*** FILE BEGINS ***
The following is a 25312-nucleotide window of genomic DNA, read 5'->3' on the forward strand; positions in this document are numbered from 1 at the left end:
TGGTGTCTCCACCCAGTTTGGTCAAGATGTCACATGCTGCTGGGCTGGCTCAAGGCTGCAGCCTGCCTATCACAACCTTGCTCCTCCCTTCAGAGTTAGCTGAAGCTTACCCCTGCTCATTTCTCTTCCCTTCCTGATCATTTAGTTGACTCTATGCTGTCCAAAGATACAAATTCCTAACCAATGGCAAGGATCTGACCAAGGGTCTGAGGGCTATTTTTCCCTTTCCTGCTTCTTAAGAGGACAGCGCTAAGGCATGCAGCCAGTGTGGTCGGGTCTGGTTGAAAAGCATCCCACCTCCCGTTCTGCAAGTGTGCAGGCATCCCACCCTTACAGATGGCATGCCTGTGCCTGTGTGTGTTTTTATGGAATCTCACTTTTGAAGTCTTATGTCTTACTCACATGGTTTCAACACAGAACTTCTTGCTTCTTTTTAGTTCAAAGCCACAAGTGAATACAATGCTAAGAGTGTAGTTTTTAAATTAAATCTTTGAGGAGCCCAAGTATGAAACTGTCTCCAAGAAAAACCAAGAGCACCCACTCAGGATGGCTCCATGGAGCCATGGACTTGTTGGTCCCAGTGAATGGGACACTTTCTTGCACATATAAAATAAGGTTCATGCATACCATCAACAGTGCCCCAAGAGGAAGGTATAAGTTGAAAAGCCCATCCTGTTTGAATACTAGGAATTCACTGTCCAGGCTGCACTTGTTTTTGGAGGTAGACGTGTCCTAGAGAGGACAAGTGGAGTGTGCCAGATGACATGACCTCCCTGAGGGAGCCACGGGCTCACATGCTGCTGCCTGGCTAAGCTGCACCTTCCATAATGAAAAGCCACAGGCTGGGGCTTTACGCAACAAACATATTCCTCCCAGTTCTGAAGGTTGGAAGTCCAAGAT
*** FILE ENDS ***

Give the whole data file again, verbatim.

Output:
The following is a 25312-nucleotide window of genomic DNA, read 5'->3' on the forward strand; positions in this document are numbered from 1 at the left end:
TGGTGTCTCCACCCAGTTTGGTCAAGATGTCACATGCTGCTGGGCTGGCTCAAGGCTGCAGCCTGCCTATCACAACCTTGCTCCTCCCTTCAGAGTTAGCTGAAGCTTACCCCTGCTCATTTCTCTTCCCTTCCTGATCATTTAGTTGACTCTATGCTGTCCAAAGATACAAATTCCTAACCAATGGCAAGGATCTGACCAAGGGTCTGAGGGCTATTTTTCCCTTTCCTGCTTCTTAAGAGGACAGCGCTAAGGCATGCAGCCAGTGTGGTCGGGTCTGGTTGAAAAGCATCCCACCTCCCGTTCTGCAAGTGTGCAGGCATCCCACCCTTACAGATGGCATGCCTGTGCCTGTGTGTGTTTTTATGGAATCTCACTTTTGAAGTCTTATGTCTTACTCACATGGTTTCAACACAGAACTTCTTGCTTCTTTTTAGTTCAAAGCCACAAGTGAATACAATGCTAAGAGTGTAGTTTTTAAATTAAATCTTTGAGGAGCCCAAGTATGAAACTGTCTCCAAGAAAAACCAAGAGCACCCACTCAGGATGGCTCCATGGAGCCATGGACTTGTTGGTCCCAGTGAATGGGACACTTTCTTGCACATATAAAATAAGGTTCATGCATACCATCAACAGTGCCCCAAGAGGAAGGTATAAGTTGAAAAGCCCATCCTGTTTGAATACTAGGAATTCACTGTCCAGGCTGCACTTGTTTTTGGAGGTAGACGTGTCCTAGAGAGGACAAGTGGAGTGTGCCAGATGACATGACCTCCCTGAGGGAGCCACGGGCTCACATGCTGCTGCCTGGCTAAGCTGCACCTTCCATAATGAAAAGCCACAGGCTGGGGCTTTACGCAACAAACATATTCCTCCCAGTTCTGAAGGTTGGAAGTCCAAGAT